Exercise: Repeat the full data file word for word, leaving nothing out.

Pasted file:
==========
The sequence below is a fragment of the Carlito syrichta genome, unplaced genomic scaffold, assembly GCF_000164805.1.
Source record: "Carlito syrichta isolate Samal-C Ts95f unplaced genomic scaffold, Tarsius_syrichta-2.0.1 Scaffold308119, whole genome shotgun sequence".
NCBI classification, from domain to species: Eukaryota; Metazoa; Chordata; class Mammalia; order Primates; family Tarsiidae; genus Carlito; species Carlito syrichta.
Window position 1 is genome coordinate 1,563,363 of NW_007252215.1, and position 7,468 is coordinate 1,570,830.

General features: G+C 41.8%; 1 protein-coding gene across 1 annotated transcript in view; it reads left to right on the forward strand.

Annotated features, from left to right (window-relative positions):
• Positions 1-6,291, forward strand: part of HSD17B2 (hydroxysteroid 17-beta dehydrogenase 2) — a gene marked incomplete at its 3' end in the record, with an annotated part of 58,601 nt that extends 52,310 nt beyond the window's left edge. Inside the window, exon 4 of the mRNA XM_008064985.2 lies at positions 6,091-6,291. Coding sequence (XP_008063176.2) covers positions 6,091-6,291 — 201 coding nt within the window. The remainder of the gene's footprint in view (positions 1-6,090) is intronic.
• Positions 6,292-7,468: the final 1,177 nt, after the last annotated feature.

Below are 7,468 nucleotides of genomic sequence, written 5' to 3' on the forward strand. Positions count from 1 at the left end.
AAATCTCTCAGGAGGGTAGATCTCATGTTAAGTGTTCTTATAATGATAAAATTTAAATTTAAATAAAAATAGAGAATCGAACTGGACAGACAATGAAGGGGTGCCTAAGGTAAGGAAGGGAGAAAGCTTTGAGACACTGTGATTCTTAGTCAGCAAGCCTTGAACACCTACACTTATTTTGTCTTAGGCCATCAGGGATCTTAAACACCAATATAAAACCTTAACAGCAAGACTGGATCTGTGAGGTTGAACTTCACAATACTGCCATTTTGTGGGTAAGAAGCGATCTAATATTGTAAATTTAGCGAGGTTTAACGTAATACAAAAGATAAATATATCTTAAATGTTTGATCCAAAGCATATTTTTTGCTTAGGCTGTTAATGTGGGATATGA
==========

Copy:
The sequence below is a fragment of the Carlito syrichta genome, unplaced genomic scaffold, assembly GCF_000164805.1.
Source record: "Carlito syrichta isolate Samal-C Ts95f unplaced genomic scaffold, Tarsius_syrichta-2.0.1 Scaffold308119, whole genome shotgun sequence".
NCBI classification, from domain to species: Eukaryota; Metazoa; Chordata; class Mammalia; order Primates; family Tarsiidae; genus Carlito; species Carlito syrichta.
Window position 1 is genome coordinate 1,563,363 of NW_007252215.1, and position 7,468 is coordinate 1,570,830.

General features: G+C 41.8%; 1 protein-coding gene across 1 annotated transcript in view; it reads left to right on the forward strand.

Annotated features, from left to right (window-relative positions):
• Positions 1-6,291, forward strand: part of HSD17B2 (hydroxysteroid 17-beta dehydrogenase 2) — a gene marked incomplete at its 3' end in the record, with an annotated part of 58,601 nt that extends 52,310 nt beyond the window's left edge. Inside the window, exon 4 of the mRNA XM_008064985.2 lies at positions 6,091-6,291. Coding sequence (XP_008063176.2) covers positions 6,091-6,291 — 201 coding nt within the window. The remainder of the gene's footprint in view (positions 1-6,090) is intronic.
• Positions 6,292-7,468: the final 1,177 nt, after the last annotated feature.

Below are 7,468 nucleotides of genomic sequence, written 5' to 3' on the forward strand. Positions count from 1 at the left end.
AAATCTCTCAGGAGGGTAGATCTCATGTTAAGTGTTCTTATAATGATAAAATTTAAATTTAAATAAAAATAGAGAATCGAACTGGACAGACAATGAAGGGGTGCCTAAGGTAAGGAAGGGAGAAAGCTTTGAGACACTGTGATTCTTAGTCAGCAAGCCTTGAACACCTACACTTATTTTGTCTTAGGCCATCAGGGATCTTAAACACCAATATAAAACCTTAACAGCAAGACTGGATCTGTGAGGTTGAACTTCACAATACTGCCATTTTGTGGGTAAGAAGCGATCTAATATTGTAAATTTAGCGAGGTTTAACGTAATACAAAAGATAAATATATCTTAAATGTTTGATCCAAAGCATATTTTTTGCTTAGGCTGTTAATGTGGGATATGA